BMO made this observation in a press statement signed by its Chairman Niyi Akinsiju and Secretary Cassidy Madueke, adding that President Buhari had said his administration would enact new policies to diversify the country’s economy from oil to other sectors such as agriculture, mining and manufacturing.
“The diversification of the economy under President Buhari is in line with the implementation of his Economic Recovery and Growth Programme (ERGP) to drive industrialization, with emphasis on small and medium scale enterprises to increase non-oil exports.
“President Buhari knew ahead of time that it would be suicidal to entirely rely on revenue from oil for funds to drive the developmental programs of government and toe the path of economic diversification with a focus on the development of agriculture, solid minerals, science and technology, manufacturing industries and ICT sectors”.
BMO says it believes that this economic diversification is yielding great dividends. “This is because the oil sector now contributes roughly 10% to the economy while the non-oil sector contributes about 90%.
“In 2021, the oil sector contributed 7.24% to the economy while the non-oil sector contributed 92.76%.
“In the non-oil sector, Nigeria’s agricultural sector remains the largest sector in the economy, contributing 25.9% to the real GDP, with an estimated value of N18.74 trillion in 2021. The sector grew by 2.1% year-on-year from N18.35 trillion recorded in the previous year.
“The Information and Communication (ICT) sector contributed 15.5% to the aggregate real GDP with a value of N11.23 trillion in 2021, which represents a 6.55% expansion compared to N10.54 trillion recorded in the previous year.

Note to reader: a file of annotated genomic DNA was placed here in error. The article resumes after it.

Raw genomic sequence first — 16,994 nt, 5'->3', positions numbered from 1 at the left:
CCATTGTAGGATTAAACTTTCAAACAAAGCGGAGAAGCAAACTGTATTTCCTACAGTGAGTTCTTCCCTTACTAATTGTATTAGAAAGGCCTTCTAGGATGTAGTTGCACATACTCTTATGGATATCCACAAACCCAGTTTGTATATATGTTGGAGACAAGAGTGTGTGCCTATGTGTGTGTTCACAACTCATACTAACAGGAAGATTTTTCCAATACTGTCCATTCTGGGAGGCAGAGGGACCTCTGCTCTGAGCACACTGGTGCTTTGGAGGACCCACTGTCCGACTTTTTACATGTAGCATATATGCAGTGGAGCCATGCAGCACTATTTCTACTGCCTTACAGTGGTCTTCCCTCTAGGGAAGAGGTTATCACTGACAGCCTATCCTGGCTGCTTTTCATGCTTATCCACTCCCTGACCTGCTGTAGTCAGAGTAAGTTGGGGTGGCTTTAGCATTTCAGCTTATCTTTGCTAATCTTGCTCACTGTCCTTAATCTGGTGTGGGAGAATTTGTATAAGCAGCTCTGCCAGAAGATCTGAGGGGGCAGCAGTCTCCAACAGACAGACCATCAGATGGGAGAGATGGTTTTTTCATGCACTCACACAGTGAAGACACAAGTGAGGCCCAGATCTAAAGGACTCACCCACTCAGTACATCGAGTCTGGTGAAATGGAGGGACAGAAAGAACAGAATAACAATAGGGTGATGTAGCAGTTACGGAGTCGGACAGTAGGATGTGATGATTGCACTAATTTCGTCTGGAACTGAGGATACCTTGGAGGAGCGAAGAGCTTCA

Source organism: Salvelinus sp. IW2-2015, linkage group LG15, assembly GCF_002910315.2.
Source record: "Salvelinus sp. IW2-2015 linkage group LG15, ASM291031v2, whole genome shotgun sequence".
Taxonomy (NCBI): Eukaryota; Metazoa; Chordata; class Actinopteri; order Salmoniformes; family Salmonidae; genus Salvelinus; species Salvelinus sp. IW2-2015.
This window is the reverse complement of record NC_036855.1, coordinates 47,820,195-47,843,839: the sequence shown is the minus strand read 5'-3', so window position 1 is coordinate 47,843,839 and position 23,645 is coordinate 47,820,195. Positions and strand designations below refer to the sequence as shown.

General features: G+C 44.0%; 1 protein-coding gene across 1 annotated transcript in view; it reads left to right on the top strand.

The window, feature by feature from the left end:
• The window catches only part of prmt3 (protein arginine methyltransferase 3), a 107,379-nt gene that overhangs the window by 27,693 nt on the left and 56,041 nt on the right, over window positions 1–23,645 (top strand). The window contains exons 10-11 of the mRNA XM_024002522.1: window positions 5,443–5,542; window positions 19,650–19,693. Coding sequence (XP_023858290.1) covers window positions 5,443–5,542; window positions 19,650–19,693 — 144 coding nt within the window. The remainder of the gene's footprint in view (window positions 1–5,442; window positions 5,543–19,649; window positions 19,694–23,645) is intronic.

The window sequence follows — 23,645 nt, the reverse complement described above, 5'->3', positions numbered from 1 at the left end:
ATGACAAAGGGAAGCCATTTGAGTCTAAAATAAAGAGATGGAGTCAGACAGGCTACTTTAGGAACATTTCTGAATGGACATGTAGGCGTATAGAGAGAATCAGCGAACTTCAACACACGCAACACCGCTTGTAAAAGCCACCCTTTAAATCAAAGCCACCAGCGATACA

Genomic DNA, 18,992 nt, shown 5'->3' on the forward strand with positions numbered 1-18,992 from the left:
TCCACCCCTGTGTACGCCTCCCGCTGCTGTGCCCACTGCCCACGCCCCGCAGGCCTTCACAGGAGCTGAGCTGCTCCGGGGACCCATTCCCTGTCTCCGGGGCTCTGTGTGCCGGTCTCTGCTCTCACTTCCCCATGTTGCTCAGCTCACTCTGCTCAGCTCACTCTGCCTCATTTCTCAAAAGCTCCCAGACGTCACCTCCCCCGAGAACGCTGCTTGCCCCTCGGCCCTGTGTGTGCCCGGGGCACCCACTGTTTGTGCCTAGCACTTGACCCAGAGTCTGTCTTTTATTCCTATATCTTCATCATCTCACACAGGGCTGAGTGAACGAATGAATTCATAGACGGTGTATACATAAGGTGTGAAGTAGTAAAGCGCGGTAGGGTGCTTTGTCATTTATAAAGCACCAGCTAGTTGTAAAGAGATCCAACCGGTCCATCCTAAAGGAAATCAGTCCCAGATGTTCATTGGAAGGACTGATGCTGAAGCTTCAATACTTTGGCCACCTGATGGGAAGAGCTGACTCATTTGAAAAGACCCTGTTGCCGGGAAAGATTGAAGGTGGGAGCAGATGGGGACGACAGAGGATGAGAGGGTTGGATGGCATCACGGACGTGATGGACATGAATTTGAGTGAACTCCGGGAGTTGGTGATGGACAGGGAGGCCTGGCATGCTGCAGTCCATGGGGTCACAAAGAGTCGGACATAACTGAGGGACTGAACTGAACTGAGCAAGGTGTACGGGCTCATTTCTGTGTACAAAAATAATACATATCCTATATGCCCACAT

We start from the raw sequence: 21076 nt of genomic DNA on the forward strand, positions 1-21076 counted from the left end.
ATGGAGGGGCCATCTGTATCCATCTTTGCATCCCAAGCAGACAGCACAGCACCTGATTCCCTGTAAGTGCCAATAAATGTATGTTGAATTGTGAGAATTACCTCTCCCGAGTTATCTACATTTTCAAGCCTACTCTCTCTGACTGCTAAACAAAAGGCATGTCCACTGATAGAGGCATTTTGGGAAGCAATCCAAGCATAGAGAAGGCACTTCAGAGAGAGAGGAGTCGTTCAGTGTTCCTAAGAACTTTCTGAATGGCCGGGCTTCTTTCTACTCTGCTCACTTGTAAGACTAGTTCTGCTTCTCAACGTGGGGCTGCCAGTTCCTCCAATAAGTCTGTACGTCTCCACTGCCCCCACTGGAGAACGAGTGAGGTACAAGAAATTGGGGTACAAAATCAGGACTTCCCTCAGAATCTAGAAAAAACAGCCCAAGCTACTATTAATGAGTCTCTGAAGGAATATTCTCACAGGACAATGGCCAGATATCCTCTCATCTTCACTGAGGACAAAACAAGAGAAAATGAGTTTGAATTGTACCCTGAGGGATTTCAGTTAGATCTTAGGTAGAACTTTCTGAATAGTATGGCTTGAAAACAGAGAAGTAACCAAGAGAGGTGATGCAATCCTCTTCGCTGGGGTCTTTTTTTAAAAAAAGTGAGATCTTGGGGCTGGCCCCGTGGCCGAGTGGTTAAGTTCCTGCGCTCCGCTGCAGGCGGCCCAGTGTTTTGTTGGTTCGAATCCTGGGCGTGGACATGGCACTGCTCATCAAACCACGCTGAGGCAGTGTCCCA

“The manufacturing sector contributed 9% to the country’s real GDP with a value of N6.5 trillion, increasing by 3.35% year-on-year from N6.29 trillion recorded in the previous year”.
According to the group, Nigeria’s trade sector expanded in the review year by 8.62% year-on-year in real terms in 2021, contributing 15.7% to the nation’s economy with a value of N11.36 trillion.
“More so, the nation has focused its efforts on increasing non-oil exports such as cocoa and sesame seeds. Revenue from these exports grew by $79.4 million and $153 million respectively.
“A large chunk of this increase came from financial technology (fintech) as the need for cashless payments, mobile transactions and easy loans exploded during the Covid-19 pandemic. Nigeria attracted over $134 million in fintech venture capital in 2020, capturing more fintech funding than anywhere else in Africa.
“Generally what is apparent in this is that President Buhari is on top of the economic direction and management, he understands the best policies to deploy and it is the impact of those policies that is being reflected in our economy”, the statement added.